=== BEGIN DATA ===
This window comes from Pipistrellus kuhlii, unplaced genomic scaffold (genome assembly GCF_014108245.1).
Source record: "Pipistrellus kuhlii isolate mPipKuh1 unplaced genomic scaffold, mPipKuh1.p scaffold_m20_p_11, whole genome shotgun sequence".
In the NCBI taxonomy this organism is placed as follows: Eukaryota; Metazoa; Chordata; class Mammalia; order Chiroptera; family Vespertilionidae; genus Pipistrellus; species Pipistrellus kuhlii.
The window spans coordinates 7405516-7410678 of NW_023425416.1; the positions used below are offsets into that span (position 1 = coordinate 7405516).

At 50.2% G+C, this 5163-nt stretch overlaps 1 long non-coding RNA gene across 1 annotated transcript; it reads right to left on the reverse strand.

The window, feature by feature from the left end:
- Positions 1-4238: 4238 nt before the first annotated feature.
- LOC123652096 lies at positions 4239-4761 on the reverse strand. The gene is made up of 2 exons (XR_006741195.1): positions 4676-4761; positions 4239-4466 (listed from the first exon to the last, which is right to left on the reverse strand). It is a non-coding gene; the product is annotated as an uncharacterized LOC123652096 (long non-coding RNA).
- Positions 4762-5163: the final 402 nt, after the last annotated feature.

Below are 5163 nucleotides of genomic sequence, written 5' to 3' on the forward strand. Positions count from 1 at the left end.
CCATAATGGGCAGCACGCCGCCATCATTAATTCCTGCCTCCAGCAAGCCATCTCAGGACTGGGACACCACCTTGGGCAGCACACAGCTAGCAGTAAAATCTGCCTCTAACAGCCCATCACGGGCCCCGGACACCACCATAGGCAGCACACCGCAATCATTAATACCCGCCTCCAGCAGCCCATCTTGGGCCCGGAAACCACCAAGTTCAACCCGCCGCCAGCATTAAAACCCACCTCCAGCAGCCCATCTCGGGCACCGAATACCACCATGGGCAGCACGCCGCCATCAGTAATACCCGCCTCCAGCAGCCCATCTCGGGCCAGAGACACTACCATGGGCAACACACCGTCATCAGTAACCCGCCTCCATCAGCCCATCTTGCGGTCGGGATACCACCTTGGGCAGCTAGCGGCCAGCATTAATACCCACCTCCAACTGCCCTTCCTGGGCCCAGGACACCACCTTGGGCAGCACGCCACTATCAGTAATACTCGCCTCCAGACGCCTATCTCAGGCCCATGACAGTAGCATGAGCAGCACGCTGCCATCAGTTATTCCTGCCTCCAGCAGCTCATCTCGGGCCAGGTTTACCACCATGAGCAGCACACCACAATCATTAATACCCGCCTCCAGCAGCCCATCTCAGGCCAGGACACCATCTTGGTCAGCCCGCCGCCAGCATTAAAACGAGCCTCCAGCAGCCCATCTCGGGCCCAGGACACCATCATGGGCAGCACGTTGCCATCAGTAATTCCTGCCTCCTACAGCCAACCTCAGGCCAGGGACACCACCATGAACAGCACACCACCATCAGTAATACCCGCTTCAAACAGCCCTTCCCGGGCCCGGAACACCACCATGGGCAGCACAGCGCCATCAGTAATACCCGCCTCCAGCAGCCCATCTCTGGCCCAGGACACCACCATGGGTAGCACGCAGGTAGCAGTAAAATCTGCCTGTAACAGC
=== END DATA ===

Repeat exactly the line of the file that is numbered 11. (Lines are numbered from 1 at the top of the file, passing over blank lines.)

CCATAATGGGCAGCACGCCGCCATCATTAATTCCTGCCTCCAGCAAGCCATCTCAGGACTGGGACACCACCTTGGGCAGCACACAGCTAGCAGTAAAATCTGCCTCTAACAGCCCATCACGGGCCCCGGACACCACCATAGGCAGCACACCGCAATCATTAATACCCGCCTCCAGCAGCCCATCTTGGGCCCGGAAACCACCAAGTTCAACCCGCCGCCAGCATTAAAACCCACCTCCAGCAGCCCATCTCGGGCACCGAATACCACCATGGGCAGCACGCCGCCATCAGTAATACCCGCCTCCAGCAGCCCATCTCGGGCCAGAGACACTACCATGGGCAACACACCGTCATCAGTAACCCGCCTCCATCAGCCCATCTTGCGGTCGGGATACCACCTTGGGCAGCTAGCGGCCAGCATTAATACCCACCTCCAACTGCCCTTCCTGGGCCCAGGACACCACCTTGGGCAGCACGCCACTATCAGTAATACTCGCCTCCAGACGCCTATCTCAGGCCCATGACAGTAGCATGAGCAGCACGCTGCCATCAGTTATTCCTGCCTCCAGCAGCTCATCTCGGGCCAGGTTTACCACCATGAGCAGCACACCACAATCATTAATACCCGCCTCCAGCAGCCCATCTCAGGCCAGGACACCATCTTGGTCAGCCCGCCGCCAGCATTAAAACGAGCCTCCAGCAGCCCATCTCGGGCCCAGGACACCATCATGGGCAGCACGTTGCCATCAGTAATTCCTGCCTCCTACAGCCAACCTCAGGCCAGGGACACCACCATGAACAGCACACCACCATCAGTAATACCCGCTTCAAACAGCCCTTCCCGGGCCCGGAACACCACCATGGGCAGCACAGCGCCATCAGTAATACCCGCCTCCAGCAGCCCATCTCTGGCCCAGGACACCACCATGGGTAGCACGCAGGTAGCAGTAAAATCTGCCTGTAACAGC